Sewing Figs was a piece I wrote in more or less one week. I had meant for it to be just a small project but the development was inevitable and so it grew to what it was always meant to be – a picture book. If you’re familiar with The Giving Tree by Shel Silverstein, or any of Dr. Seuss’s work, you already know what it’s like. And no, it’s not exactly a children’s book. Let’s call it Christian fiction.
About the Illustrations
I don’t presume to be a good illustrator. I can barely even draw a straight line. And my sister Jillian did a splendid job with the fig leaves on the cover but I have none of those abilities. I did, however, do the best I could with what skill God gave me in that department and it took me about a month to complete – four times longer than the time it took to write the book.
So without further ado (and no spoilers, I promise), allow me to introduce:
The Major Characters
Meet mother. She doesn’t really have a name in the book, but the story is told from her perspective. We meet her for the first time fiddling with an ATM card that doesn’t seem to have anything in it. Big trouble for her.
This is Daisy. She wants a lot of things, as most children do, but the thing she really wants her mother cannot give – which is also usually true for most children.
And here’s Jack. He’s Daisy’s father. He’s got a lot of secrets. Then again, who doesn’t?
This is Charlie. He’s got full of charisma and loads of friends in high places. What Charlie wants, Charlie gets. But when what Charlie wants he doesn’t want anymore, Charlie gets out. Life is that simple for him.
The Minor Characters
Old Harry. He’s very cynical. He has gone through enough misfortune in life to believe anything good can happen to him. He’s wary of strangers and anything they say, but sometimes he’s too suspicious for his own good.
Meet Jerry. He likes to go with the flow. Can’t decide whether to have eggs or bacon for breakfast, can’t pick out which shirt to wear on a Saturday night, can’t choose between left and right – unless you go first, and then he’ll follow you.
This is Alfonso. Tough on the outside, tough on the inside. He’s the kind of guy who would have made a good knight if he lived in the 6th century, fighting for pride and glory and ready to die in the name of honor. Alfonso is pretty sure what it is he wants to die for.
Stanley. He used to believe there was good in everyone. But something must’ve happened to him to make him so bitter. If someone gave Stanley a slice of pie it was either because they wanted something from him or because it was poisoned. (But apparently starving yourself will kill you, too.)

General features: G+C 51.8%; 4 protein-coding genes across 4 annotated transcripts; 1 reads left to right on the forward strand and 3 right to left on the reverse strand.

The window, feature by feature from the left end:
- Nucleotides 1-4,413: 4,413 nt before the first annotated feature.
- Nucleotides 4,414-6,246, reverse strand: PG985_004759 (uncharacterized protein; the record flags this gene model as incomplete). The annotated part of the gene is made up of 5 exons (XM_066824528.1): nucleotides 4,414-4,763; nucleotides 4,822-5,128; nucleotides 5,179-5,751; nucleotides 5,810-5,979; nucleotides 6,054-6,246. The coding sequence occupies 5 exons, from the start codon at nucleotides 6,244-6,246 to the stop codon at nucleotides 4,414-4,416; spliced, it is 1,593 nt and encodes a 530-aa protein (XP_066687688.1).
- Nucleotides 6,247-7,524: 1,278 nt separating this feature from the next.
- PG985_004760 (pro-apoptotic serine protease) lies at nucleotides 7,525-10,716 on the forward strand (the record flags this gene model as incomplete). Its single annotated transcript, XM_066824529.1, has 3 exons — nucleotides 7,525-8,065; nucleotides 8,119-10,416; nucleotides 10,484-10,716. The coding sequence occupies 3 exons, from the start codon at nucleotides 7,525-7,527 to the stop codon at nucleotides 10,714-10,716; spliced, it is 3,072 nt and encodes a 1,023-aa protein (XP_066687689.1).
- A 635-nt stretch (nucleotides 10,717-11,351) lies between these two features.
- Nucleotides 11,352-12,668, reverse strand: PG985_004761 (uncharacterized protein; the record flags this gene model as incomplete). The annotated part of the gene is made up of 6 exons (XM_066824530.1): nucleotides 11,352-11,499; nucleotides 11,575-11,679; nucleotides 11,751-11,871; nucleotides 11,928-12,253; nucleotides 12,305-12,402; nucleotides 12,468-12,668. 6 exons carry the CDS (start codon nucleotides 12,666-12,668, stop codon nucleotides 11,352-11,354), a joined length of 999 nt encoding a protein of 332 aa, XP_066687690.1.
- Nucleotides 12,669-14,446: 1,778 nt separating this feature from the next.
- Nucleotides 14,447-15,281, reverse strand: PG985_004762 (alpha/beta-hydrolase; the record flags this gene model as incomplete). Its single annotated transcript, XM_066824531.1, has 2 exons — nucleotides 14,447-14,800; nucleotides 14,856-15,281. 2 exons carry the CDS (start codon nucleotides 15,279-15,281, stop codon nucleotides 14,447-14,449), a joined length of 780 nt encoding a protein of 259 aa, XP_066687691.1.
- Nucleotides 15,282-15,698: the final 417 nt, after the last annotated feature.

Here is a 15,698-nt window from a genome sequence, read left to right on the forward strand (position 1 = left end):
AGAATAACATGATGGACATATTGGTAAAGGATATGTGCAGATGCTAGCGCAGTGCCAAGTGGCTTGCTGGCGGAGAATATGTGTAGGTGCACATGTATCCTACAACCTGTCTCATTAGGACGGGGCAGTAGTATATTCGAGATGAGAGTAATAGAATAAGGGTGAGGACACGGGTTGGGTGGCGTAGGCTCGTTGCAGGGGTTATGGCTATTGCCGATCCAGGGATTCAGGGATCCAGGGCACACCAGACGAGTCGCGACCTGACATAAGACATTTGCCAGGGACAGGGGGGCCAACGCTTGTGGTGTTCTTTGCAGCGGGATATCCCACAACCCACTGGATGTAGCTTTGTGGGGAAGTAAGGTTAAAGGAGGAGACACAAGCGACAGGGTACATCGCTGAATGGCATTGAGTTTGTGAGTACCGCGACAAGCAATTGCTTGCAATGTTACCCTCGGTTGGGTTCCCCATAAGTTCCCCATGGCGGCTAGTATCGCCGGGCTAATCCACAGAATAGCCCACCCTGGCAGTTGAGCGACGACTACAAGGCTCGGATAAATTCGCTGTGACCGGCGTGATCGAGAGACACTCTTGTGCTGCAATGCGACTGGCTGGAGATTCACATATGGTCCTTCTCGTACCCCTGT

And this is Dan. He doesn’t believe in myths or legends or even fairy tales, and probably rightfully so. The only truth he knows is that which he can see with his own two eyes. If he hasn’t seen something, it is therefore not true. But he hasn’t seen the wind. Or gravity. Or the President.
Lady with Car. She’s a sly driver; don’t let her looks fool you. Whenever she sees a sign that says, “Reserved Parking,” she believes without a doubt that the spot is reserved for her.
Colleague #1. She’s new on the job, which means work is frequently disrupted by her regular calls for help. In spite of that, she doesn’t stop herself from enjoying a good cup of coffee or a glass of lemonade if someone in the office is kind enough, for no apparent reason at all, to make it and serve it straight to her table. What can I say, some people are just lucky.
Old Man at Supermarket. He forgets a lot of things, as old men do and when he goes to the supermarket, he often realizes he’s forgotten his wallet. But the cashier had just checked in the noodles he was going to have for dinner and it’s too embarrassing now. It has happened before and it will happen again, but some days are better than others. A little optimism never hurt anyone.
Adam and Eve and the serpent. They’ve got their own problems to deal with. But they make a cameo in our story because practically everything begins with their struggle over a fruit.
That’s a wrap
So that’s just about all of them. Just happy little people with their quirks and curiosities, living their own little lives the way they normally do. And then they meet in one compelling story that’s going to teach them a thing or two about what it means to be Sewing Figs.
Grab yourself a copy of the illustrated edition and find out what happens.